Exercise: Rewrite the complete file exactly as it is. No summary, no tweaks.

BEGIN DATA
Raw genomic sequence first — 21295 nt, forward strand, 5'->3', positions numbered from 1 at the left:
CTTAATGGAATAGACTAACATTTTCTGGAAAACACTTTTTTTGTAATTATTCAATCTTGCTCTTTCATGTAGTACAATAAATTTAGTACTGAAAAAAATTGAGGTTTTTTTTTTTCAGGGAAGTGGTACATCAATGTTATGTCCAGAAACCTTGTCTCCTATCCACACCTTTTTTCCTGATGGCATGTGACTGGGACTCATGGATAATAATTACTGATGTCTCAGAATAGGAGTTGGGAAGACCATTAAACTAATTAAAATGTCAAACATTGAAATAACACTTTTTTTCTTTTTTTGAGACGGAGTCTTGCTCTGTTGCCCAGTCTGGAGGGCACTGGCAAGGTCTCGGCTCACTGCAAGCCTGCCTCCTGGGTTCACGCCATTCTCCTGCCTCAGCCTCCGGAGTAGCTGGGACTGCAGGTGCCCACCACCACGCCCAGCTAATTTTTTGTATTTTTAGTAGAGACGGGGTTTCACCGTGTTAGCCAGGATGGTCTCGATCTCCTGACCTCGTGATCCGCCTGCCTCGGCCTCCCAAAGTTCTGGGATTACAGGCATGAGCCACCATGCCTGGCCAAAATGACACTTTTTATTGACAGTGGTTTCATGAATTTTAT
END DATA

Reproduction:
Raw genomic sequence first — 21295 nt, forward strand, 5'->3', positions numbered from 1 at the left:
CTTAATGGAATAGACTAACATTTTCTGGAAAACACTTTTTTTGTAATTATTCAATCTTGCTCTTTCATGTAGTACAATAAATTTAGTACTGAAAAAAATTGAGGTTTTTTTTTTTCAGGGAAGTGGTACATCAATGTTATGTCCAGAAACCTTGTCTCCTATCCACACCTTTTTTCCTGATGGCATGTGACTGGGACTCATGGATAATAATTACTGATGTCTCAGAATAGGAGTTGGGAAGACCATTAAACTAATTAAAATGTCAAACATTGAAATAACACTTTTTTTCTTTTTTTGAGACGGAGTCTTGCTCTGTTGCCCAGTCTGGAGGGCACTGGCAAGGTCTCGGCTCACTGCAAGCCTGCCTCCTGGGTTCACGCCATTCTCCTGCCTCAGCCTCCGGAGTAGCTGGGACTGCAGGTGCCCACCACCACGCCCAGCTAATTTTTTGTATTTTTAGTAGAGACGGGGTTTCACCGTGTTAGCCAGGATGGTCTCGATCTCCTGACCTCGTGATCCGCCTGCCTCGGCCTCCCAAAGTTCTGGGATTACAGGCATGAGCCACCATGCCTGGCCAAAATGACACTTTTTATTGACAGTGGTTTCATGAATTTTAT